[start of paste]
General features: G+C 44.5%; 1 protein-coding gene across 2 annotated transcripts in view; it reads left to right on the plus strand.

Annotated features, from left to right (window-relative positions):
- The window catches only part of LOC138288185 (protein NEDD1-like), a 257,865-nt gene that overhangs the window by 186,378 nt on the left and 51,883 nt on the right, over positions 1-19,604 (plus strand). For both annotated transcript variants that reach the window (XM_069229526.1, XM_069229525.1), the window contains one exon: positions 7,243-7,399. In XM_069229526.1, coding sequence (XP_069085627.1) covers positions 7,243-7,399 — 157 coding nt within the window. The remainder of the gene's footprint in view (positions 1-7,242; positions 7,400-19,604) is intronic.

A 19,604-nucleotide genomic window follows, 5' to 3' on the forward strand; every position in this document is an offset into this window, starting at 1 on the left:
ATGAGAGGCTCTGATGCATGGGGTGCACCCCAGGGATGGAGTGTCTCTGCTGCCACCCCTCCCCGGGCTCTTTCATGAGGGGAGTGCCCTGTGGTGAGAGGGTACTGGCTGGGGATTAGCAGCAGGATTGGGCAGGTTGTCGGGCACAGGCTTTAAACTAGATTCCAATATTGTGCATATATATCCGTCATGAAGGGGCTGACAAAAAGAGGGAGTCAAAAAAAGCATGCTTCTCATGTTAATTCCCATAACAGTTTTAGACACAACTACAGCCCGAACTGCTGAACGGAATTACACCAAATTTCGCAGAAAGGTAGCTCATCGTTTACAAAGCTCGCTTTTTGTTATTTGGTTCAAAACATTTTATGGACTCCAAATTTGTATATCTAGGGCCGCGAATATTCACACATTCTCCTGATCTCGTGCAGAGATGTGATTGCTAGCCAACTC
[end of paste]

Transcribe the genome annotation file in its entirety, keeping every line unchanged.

General features: G+C 44.5%; 1 protein-coding gene across 2 annotated transcripts in view; it reads left to right on the plus strand.

Annotated features, from left to right (window-relative positions):
- The window catches only part of LOC138288185 (protein NEDD1-like), a 257,865-nt gene that overhangs the window by 186,378 nt on the left and 51,883 nt on the right, over positions 1-19,604 (plus strand). For both annotated transcript variants that reach the window (XM_069229526.1, XM_069229525.1), the window contains one exon: positions 7,243-7,399. In XM_069229526.1, coding sequence (XP_069085627.1) covers positions 7,243-7,399 — 157 coding nt within the window. The remainder of the gene's footprint in view (positions 1-7,242; positions 7,400-19,604) is intronic.

A 19,604-nucleotide genomic window follows, 5' to 3' on the forward strand; every position in this document is an offset into this window, starting at 1 on the left:
ATGAGAGGCTCTGATGCATGGGGTGCACCCCAGGGATGGAGTGTCTCTGCTGCCACCCCTCCCCGGGCTCTTTCATGAGGGGAGTGCCCTGTGGTGAGAGGGTACTGGCTGGGGATTAGCAGCAGGATTGGGCAGGTTGTCGGGCACAGGCTTTAAACTAGATTCCAATATTGTGCATATATATCCGTCATGAAGGGGCTGACAAAAAGAGGGAGTCAAAAAAAGCATGCTTCTCATGTTAATTCCCATAACAGTTTTAGACACAACTACAGCCCGAACTGCTGAACGGAATTACACCAAATTTCGCAGAAAGGTAGCTCATCGTTTACAAAGCTCGCTTTTTGTTATTTGGTTCAAAACATTTTATGGACTCCAAATTTGTATATCTAGGGCCGCGAATATTCACACATTCTCCTGATCTCGTGCAGAGATGTGATTGCTAGCCAACTC